My friend, Robert, explained it with his own story.
“No parent wants to inflict pain on their children but sometimes they can’t help it. My mother had untreated bipolar disorder, suffering from bouts of depression and mania. My dad was helpless in the face of her episodes so he shut down, exploding in anger which made mom worse. Every day was scary. As a result, my sister and I became the parents in our family, with me forging permission slips, mowing the lawn and making sure there was food and my sister doing most of the cooking and cleaning. We were highly attuned to their outbursts, believing we must have done something to bring it on. And despite everything, we both replayed our childhood by marrying people we had to take care of.”
“Of course, I didn’t realize any of that until my 11-year-old son asked, ‘Why is Mom always mad at us? I forgot to take the trash out last night and she threw a glass at me, screaming for an hour.’ While listening to him, I felt like a failure. My three children suffered because I had married a woman that was a combination of my parents. On a subconscious level, I just didn’t want to deal with my wife. I could ignore her behavior because my work took me on the road most of the time, but my children couldn’t escape.”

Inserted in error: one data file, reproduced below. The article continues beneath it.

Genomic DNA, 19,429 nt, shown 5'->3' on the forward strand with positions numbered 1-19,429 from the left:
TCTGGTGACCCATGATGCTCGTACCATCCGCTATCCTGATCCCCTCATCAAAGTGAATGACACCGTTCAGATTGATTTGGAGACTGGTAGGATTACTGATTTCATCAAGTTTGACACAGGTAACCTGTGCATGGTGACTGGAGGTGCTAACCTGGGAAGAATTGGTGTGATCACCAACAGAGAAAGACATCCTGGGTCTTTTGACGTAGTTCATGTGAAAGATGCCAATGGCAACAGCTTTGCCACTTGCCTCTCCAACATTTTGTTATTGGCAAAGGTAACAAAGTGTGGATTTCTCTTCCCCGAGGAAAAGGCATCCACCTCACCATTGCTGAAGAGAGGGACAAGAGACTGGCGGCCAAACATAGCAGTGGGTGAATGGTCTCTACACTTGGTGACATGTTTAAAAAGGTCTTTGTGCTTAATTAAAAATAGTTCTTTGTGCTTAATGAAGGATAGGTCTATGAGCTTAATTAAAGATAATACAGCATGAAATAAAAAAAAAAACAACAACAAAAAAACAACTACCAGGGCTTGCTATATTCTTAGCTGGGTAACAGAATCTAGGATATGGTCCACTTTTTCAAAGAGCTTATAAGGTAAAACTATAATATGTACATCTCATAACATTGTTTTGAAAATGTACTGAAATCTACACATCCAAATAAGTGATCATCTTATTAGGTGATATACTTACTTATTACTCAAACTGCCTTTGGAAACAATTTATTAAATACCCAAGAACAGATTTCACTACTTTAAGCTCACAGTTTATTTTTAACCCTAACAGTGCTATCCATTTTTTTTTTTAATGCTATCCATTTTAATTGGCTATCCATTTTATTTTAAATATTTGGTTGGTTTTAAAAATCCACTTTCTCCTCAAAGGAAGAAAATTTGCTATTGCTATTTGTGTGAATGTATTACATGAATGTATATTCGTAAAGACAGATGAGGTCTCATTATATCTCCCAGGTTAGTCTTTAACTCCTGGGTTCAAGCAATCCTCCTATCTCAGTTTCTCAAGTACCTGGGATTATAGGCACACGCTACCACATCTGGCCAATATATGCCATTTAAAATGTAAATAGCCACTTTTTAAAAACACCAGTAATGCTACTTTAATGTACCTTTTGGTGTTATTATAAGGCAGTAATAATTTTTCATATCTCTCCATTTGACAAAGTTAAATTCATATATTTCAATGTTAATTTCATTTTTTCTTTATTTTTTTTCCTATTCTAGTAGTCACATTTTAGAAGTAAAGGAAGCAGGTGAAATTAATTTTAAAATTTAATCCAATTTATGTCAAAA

Robert’s story demonstrates how he was conditioned by his family of origin to accept abusive behavior and how the family’s trauma passed to the next generation. His three children respectively developed unhealthy coping styles as they grew. His eldest, the perfectionist, was confrontational and drank too much. His middle child, starved for attention, clung to Robert and failed to launch in life. The youngest, although compliant, avoided everyone by using work as an excuse. All of them, including Robert, evaded conflict and had trouble establishing appropriate boundaries with people. Although he eventually divorced, it took years for him to heal and to help his children with the aftermath through therapy.
When he told me how guilty he felt for not leaving sooner, I responded, “When you’re in the eye of the storm, you don’t see the wreckage around you. Only when you leave, do you see the destruction.”